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Prisoner Education Guide

From the Editor

This month's cover story is on what goes in and comes out of prisons in the way of water and sewage. While a lot of attention is paid to the more dramatic effects of prison overcrowding, such as violence, inadequate medical care, prisoners sleeping in gyms and store rooms, etc.; water and sewage are both elementary and basic yet all too often ignored. More importantly for organizers, unlike inadequate mental health care or prisoner on prisoner violence, this is an issue which affects the overwhelmingly poor, rural communities where most prisons are located.

One of the environmental impacts of prisons is where they are located. To my knowledge, no one has systematically examined the impact of building prisons in pristine deserts in Arizona, the mountain highlands of California, etc. When water is scarce and prisons need water, where is it going to come from? All too often, waste water treatment for prisons is ignored and raw sewage is discharged into nearby water bodies. A by product of many prison industries is that they become sources of toxic waste being emitted into the surrounding area such as industrial solvents, fuel, heavy metals, dioxins and more. At least one commentator, Jonathan Simon, has referred to American prisons as "toxic waste prisons." As we see, that term also has a literal meaning. Over the years we have frequently reported on these issues in PLN but this is the first time anyone has reviewed just a few years of news coverage to see the national scope and depth of the issue.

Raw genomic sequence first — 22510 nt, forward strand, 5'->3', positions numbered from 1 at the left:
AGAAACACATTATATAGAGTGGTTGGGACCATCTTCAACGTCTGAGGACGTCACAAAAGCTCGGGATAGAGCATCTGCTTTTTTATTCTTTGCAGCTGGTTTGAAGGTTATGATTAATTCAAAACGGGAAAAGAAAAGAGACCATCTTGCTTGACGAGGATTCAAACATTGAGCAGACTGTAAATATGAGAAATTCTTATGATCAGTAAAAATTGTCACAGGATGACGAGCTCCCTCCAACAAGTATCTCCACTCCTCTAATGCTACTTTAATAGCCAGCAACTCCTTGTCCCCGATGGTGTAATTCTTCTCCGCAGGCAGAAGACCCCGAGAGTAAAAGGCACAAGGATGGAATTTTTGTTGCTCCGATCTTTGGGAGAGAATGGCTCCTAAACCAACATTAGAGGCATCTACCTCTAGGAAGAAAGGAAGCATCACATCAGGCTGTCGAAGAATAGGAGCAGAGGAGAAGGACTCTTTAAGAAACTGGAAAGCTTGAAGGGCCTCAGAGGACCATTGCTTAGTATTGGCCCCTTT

As a strategy to close or stop prisons, targeting illegal sewage emissions from prison and prison drinking water via the Clean Water Act is one that has not been explored. Prisons need water as much as they need air. They also need to be able to safely discharge sewage. If they can't do one or the other: no prison.

The environmental movement is well situated to both litigate and advocate on water contamination issues but for the most part does not see a connection between criminal justice issues and the environment. Hopefully that will change.

Long time PLN readers will remember that in 2002 PLN filed suit challenging the Kansas Department of Corrections ban on gift subscriptions, refusal to deliver publications to prisoners in level 1 and refusal to provide due process notice to the publisher when publications are censored. After being dismissed, winning in the 10th circuit and a two day bench trial in Wichita, Kansas in February, PLN finally prevailed and judge Monti Belot found the challenged censorship policies void and ruled in PLN's favor.